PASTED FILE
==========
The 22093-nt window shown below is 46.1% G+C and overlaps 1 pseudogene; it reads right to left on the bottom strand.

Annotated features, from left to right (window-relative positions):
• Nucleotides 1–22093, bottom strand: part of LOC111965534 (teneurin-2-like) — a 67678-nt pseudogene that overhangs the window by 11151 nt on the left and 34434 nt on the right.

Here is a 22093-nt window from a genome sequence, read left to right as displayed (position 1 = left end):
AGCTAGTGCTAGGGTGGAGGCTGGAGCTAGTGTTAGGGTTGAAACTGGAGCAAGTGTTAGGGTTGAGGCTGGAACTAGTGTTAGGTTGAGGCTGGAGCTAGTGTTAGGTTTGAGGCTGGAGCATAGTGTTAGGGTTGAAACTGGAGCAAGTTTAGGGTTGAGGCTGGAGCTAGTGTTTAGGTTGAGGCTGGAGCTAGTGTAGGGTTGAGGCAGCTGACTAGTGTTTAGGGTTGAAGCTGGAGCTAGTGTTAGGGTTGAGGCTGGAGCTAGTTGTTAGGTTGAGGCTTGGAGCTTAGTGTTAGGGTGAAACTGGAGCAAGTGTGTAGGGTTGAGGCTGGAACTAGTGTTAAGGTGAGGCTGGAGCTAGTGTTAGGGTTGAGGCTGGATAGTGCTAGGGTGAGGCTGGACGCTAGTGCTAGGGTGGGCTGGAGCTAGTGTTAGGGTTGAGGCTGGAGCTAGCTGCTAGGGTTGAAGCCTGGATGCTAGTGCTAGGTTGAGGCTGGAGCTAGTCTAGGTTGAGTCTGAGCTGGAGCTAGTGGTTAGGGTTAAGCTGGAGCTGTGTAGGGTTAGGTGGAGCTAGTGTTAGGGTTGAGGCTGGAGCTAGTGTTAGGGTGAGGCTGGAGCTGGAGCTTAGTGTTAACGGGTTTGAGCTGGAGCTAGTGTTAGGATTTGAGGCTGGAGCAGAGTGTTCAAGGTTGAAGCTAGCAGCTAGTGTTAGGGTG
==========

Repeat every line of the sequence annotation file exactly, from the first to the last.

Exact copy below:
The 22093-nt window shown below is 46.1% G+C and overlaps 1 pseudogene; it reads right to left on the bottom strand.

Annotated features, from left to right (window-relative positions):
• Nucleotides 1–22093, bottom strand: part of LOC111965534 (teneurin-2-like) — a 67678-nt pseudogene that overhangs the window by 11151 nt on the left and 34434 nt on the right.

Here is a 22093-nt window from a genome sequence, read left to right as displayed (position 1 = left end):
AGCTAGTGCTAGGGTGGAGGCTGGAGCTAGTGTTAGGGTTGAAACTGGAGCAAGTGTTAGGGTTGAGGCTGGAACTAGTGTTAGGTTGAGGCTGGAGCTAGTGTTAGGTTTGAGGCTGGAGCATAGTGTTAGGGTTGAAACTGGAGCAAGTTTAGGGTTGAGGCTGGAGCTAGTGTTTAGGTTGAGGCTGGAGCTAGTGTAGGGTTGAGGCAGCTGACTAGTGTTTAGGGTTGAAGCTGGAGCTAGTGTTAGGGTTGAGGCTGGAGCTAGTTGTTAGGTTGAGGCTTGGAGCTTAGTGTTAGGGTGAAACTGGAGCAAGTGTGTAGGGTTGAGGCTGGAACTAGTGTTAAGGTGAGGCTGGAGCTAGTGTTAGGGTTGAGGCTGGATAGTGCTAGGGTGAGGCTGGACGCTAGTGCTAGGGTGGGCTGGAGCTAGTGTTAGGGTTGAGGCTGGAGCTAGCTGCTAGGGTTGAAGCCTGGATGCTAGTGCTAGGTTGAGGCTGGAGCTAGTCTAGGTTGAGTCTGAGCTGGAGCTAGTGGTTAGGGTTAAGCTGGAGCTGTGTAGGGTTAGGTGGAGCTAGTGTTAGGGTTGAGGCTGGAGCTAGTGTTAGGGTGAGGCTGGAGCTGGAGCTTAGTGTTAACGGGTTTGAGCTGGAGCTAGTGTTAGGATTTGAGGCTGGAGCAGAGTGTTCAAGGTTGAAGCTAGCAGCTAGTGTTAGGGTG